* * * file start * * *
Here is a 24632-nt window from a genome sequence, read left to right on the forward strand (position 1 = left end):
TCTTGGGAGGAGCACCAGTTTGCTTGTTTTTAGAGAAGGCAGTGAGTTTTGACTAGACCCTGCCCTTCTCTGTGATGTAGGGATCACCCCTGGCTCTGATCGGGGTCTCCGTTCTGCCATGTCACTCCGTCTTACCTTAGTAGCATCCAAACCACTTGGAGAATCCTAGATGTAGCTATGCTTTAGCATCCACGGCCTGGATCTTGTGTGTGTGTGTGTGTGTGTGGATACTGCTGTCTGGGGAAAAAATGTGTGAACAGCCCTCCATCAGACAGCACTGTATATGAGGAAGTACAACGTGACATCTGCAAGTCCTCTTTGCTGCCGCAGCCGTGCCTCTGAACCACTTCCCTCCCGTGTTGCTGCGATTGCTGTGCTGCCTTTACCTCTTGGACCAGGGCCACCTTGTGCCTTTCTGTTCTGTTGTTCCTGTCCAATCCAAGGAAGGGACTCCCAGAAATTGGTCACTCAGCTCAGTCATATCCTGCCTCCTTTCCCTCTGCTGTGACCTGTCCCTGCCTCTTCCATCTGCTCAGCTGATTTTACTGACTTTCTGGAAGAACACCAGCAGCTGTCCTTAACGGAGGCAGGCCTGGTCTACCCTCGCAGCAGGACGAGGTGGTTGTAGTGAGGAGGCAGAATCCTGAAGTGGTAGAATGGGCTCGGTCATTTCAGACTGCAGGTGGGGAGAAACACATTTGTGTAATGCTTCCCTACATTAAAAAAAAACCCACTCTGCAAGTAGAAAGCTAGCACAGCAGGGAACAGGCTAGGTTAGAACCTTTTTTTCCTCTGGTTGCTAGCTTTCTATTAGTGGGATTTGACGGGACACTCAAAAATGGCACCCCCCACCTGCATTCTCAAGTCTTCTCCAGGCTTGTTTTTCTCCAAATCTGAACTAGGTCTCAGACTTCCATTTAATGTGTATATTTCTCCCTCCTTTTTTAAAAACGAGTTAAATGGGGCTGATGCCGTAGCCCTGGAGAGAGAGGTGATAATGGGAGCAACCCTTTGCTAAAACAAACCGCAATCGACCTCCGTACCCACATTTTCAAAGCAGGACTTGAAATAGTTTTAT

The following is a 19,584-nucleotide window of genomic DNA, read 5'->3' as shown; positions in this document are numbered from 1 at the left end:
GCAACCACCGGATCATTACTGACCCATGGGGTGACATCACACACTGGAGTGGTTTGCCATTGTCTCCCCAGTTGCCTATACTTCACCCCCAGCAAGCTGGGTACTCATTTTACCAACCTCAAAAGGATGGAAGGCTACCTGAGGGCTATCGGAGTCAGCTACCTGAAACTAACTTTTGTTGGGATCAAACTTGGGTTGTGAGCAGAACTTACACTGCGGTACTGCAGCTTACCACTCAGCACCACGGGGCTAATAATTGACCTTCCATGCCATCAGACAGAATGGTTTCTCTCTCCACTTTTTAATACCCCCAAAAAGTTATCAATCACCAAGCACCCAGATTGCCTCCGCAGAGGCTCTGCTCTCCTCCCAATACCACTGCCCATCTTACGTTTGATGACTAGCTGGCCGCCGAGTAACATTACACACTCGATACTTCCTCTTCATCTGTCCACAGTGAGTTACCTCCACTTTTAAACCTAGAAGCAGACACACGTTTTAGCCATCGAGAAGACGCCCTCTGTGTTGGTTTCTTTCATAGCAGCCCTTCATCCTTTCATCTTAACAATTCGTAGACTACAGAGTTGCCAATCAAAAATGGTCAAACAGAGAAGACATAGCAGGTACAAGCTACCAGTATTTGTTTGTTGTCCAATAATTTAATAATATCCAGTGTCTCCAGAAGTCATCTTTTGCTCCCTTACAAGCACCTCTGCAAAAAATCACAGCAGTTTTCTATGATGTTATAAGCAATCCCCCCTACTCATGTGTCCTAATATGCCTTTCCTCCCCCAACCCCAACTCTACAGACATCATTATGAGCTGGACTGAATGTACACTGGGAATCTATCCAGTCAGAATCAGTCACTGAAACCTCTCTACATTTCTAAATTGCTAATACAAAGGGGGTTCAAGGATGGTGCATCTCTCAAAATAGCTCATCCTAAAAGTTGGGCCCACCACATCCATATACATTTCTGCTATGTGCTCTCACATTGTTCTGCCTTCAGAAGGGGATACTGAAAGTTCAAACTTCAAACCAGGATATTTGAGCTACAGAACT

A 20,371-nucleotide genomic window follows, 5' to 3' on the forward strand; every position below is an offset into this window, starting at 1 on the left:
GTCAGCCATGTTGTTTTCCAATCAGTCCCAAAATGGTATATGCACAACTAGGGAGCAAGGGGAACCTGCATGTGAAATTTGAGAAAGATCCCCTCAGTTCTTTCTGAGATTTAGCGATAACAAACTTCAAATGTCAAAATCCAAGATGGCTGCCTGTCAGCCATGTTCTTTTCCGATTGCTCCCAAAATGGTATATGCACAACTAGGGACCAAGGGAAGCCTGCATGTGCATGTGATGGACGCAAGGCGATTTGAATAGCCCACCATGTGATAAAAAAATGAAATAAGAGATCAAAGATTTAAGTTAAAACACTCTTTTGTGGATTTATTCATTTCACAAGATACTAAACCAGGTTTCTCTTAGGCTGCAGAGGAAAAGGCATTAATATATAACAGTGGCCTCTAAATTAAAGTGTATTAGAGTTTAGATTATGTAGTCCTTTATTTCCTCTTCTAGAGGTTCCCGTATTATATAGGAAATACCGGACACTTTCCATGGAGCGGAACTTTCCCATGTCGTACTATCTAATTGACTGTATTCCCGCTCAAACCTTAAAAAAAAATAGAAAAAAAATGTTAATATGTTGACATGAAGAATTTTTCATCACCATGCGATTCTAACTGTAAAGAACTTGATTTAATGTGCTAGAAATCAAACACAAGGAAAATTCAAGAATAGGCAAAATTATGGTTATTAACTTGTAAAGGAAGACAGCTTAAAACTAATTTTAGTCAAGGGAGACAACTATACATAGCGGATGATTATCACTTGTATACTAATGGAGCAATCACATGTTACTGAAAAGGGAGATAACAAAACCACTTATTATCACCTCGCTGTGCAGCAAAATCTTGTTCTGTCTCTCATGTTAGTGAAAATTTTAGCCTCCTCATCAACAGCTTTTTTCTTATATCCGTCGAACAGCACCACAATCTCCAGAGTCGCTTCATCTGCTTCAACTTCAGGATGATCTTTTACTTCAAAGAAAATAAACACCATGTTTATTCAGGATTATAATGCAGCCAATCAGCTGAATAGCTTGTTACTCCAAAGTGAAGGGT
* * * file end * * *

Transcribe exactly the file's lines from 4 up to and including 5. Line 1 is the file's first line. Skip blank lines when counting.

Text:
GCAACCACCGGATCATTACTGACCCATGGGGTGACATCACACACTGGAGTGGTTTGCCATTGTCTCCCCAGTTGCCTATACTTCACCCCCAGCAAGCTGGGTACTCATTTTACCAACCTCAAAAGGATGGAAGGCTACCTGAGGGCTATCGGAGTCAGCTACCTGAAACTAACTTTTGTTGGGATCAAACTTGGGTTGTGAGCAGAACTTACACTGCGGTACTGCAGCTTACCACTCAGCACCACGGGGCTAATAATTGACCTTCCATGCCATCAGACAGAATGGTTTCTCTCTCCACTTTTTAATACCCCCAAAAAGTTATCAATCACCAAGCACCCAGATTGCCTCCGCAGAGGCTCTGCTCTCCTCCCAATACCACTGCCCATCTTACGTTTGATGACTAGCTGGCCGCCGAGTAACATTACACACTCGATACTTCCTCTTCATCTGTCCACAGTGAGTTACCTCCACTTTTAAACCTAGAAGCAGACACACGTTTTAGCCATCGAGAAGACGCCCTCTGTGTTGGTTTCTTTCATAGCAGCCCTTCATCCTTTCATCTTAACAATTCGTAGACTACAGAGTTGCCAATCAAAAATGGTCAAACAGAGAAGACATAGCAGGTACAAGCTACCAGTATTTGTTTGTTGTCCAATAATTTAATAATATCCAGTGTCTCCAGAAGTCATCTTTTGCTCCCTTACAAGCACCTCTGCAAAAAATCACAGCAGTTTTCTATGATGTTATAAGCAATCCCCCCTACTCATGTGTCCTAATATGCCTTTCCTCCCCCAACCCCAACTCTACAGACATCATTATGAGCTGGACTGAATGTACACTGGGAATCTATCCAGTCAGAATCAGTCACTGAAACCTCTCTACATTTCTAAATTGCTAATACAAAGGGGGTTCAAGGATGGTGCATCTCTCAAAATAGCTCATCCTAAAAGTTGGGCCCACCACATCCATATACATTTCTGCTATGTGCTCTCACATTGTTCTGCCTTCAGAAGGGGATACTGAAAGTTCAAACTTCAAACCAGGATATTTGAGCTACAGAACT

A 20,371-nucleotide genomic window follows, 5' to 3' on the forward strand; every position below is an offset into this window, starting at 1 on the left: